Who would have guessed that there was such a barrage of Gluten Free Alcohols available? But be wary! I’m here tell you that there aren’t quite as many Gluten Free Alcohols out there that upon first glance would lead you to believe there were.
One important question I hear again and again is:
Are all Distilled Alcohols gluten free? (YOU ARE NOT SURE? - well the answer to this question is after the Alcohol list)
1) Alcohols - without any gluten used during production
There different types of Brandy - Grape brandy and Fruit brandy and Pomace brandy (I mention the most important in each category)
American grape brandy is almost always from California.Popular brands include Christian Brothers and Korbel.
Rum is made from sugarcane byproducts such as molasses, or directly from sugarcane juice – All Rums should be Gluten free.
Gin: is represented by products of various origins, styles, and flavor profiles that all revolve around juniper as a common ingredient.
Here is a list of some common brands.
Cocktails derived from Gin are:
Club Extra Dry Martini (corn & grape).
Club Vodka Martini (corn & grape).
Mead is also called honey wine it is made from honey and water. but it may also be produced by fermenting a solution of water and honey with grain mash, which is strained after fermentation
Some notable brands
There are many others – if you want to avoid Gluten completely than be careful to choose the right meat.
Tequila is a distilled beverage made from the blue agave plant, Just be sure it is made from Blue agave.
Wine, Cider, Sparkiling wine, champagne
2.) Distilled Alcohols - considered Gluten free although they contain gluten ingredients.
Bourbon – Is made from at least 51% corn and 49% with other grains such as wheat, rye, etc – they claim it is gluten free after the distillation process – but if you want to be sure to follow a 100% gluten free diet – just do not drink it.Although some people with Celiac Diseases claim that they have no problems with it. Another alcohol considered gluten free is Whiskey. Whiskey is made from grain including wheat but is considered gluten free due to the distillation process which removes hypothetically the gluten.
The people in charge of trying to get you to buy their products (aka the marketing department) thought long and hard on how to convince our Gluten Free community that their company’s existing products were good for us. (It’s so much easier for them to simply change the mind of the public than to go through the hassle and expense of creating a new and appropriate product.) These creative thinkers in marketing came up with this dity that “All distilled Alcohols are considered to be a Gluten Free Alcohol.” Well, that’s just a big fat lie. We can’t blame the Marketing Department personally as it’s their job, but a tiny bit of me wants to give them just a friendly slap.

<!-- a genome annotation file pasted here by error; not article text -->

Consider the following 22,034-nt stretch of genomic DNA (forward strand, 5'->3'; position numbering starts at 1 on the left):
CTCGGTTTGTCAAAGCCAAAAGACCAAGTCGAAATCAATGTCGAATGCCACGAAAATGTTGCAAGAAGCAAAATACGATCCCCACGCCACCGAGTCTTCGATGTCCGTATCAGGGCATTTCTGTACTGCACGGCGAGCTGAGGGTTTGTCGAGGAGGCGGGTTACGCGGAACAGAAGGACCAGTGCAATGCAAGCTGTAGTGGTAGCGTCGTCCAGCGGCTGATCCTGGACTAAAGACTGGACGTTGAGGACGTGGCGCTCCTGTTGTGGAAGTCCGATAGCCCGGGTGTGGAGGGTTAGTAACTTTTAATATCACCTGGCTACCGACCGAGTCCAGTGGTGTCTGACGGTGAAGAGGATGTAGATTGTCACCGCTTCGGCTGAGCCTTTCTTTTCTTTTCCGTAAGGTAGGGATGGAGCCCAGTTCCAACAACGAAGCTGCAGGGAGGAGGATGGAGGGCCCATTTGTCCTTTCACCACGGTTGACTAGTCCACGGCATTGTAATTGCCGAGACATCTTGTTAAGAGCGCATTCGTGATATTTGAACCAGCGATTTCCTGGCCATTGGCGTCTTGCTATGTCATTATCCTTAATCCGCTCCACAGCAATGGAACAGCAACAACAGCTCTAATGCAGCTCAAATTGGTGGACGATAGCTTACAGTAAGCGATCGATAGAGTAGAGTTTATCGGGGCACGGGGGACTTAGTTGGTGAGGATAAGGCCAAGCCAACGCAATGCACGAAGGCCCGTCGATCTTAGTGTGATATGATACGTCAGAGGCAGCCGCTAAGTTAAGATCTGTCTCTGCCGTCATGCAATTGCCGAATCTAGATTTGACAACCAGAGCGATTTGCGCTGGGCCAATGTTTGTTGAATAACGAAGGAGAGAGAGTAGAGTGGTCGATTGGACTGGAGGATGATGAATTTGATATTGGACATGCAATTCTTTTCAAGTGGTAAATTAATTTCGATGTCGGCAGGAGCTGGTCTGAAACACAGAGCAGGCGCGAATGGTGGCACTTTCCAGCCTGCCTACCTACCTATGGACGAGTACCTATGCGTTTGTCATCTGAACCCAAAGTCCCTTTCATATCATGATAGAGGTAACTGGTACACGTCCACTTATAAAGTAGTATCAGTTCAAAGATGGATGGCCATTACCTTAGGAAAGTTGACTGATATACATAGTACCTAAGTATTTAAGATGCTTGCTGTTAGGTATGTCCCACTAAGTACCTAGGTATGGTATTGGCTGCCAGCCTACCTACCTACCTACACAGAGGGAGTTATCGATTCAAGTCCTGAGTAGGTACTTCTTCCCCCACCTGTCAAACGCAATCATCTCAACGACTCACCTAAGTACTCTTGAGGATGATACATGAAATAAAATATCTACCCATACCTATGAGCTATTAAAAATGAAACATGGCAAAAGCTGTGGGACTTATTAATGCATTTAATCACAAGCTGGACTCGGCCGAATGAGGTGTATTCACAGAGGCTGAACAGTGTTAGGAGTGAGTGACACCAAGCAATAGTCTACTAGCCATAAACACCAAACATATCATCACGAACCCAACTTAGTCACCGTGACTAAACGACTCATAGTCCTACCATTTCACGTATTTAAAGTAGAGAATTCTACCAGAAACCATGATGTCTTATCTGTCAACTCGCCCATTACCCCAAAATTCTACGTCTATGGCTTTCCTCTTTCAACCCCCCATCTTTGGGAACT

Distilled Alcohol can be made form grains containing gluten. This puts a slight dent in the marketing department’s slogan. The Celiac Spruce Association warns the Gluten free community from alcohols made from grains containing gluten, as how could you have Alcohol made from a gluten base gluten free? That’s a very simple question and only takes a tiny bit of logic to figure out that you cannot have a Gluten Free Alcohol made that way. Luckily, a Gluten Free Alcohol is on the market. There is quite a variety too!
Hurrah for the wine drinkers as most wines are gluten free. (What a wonderful excuse to go wine tasting this summer!) Many beers are on the goody list too, most rums and some tecquilas. If you have a stomach of iron, which I do not, and drink these less grapey drinks straight then you are all set. If, like me, a little color or mix for the rum is ideal, you need to pay special attention to what is mixed with that Gluten Free Alcohol. The flavors, colors and other additives are usually not gluten free friendly. (Those pretty umbrellas are, so you can add as many of those to your drink as you like.) I’ve found that soaking my favorite fruit with rum is a very tasty alternative to “girly drinks”. Fresh chilled oranges slices soaked for two hours in a dark rum make a delightful twist to a game night, and the hostess loves that there’s no glassware to have to wash up!
Once you start to chat within the gluten free community you’ll make new friends (or might already have friends) who are also celebrating a gluten free lifestyle. It’s always nice to have people of similar interests over, right? So why not have a drinks and snacks party some balmy evening soon and take some well earned time relax? I’ve compiled a list of Gluten Free Alcohol for this very sort of occasion and plan on adding to it as we discover new items.
*This article is for mature persons of a certain age who legally can drink in their residential country. Please do not serve Gluten Free Alcohol to persons under age, even if it is the only Gluten Free item in your home and you’re feeling very European at that moment. Nope. Bad idea.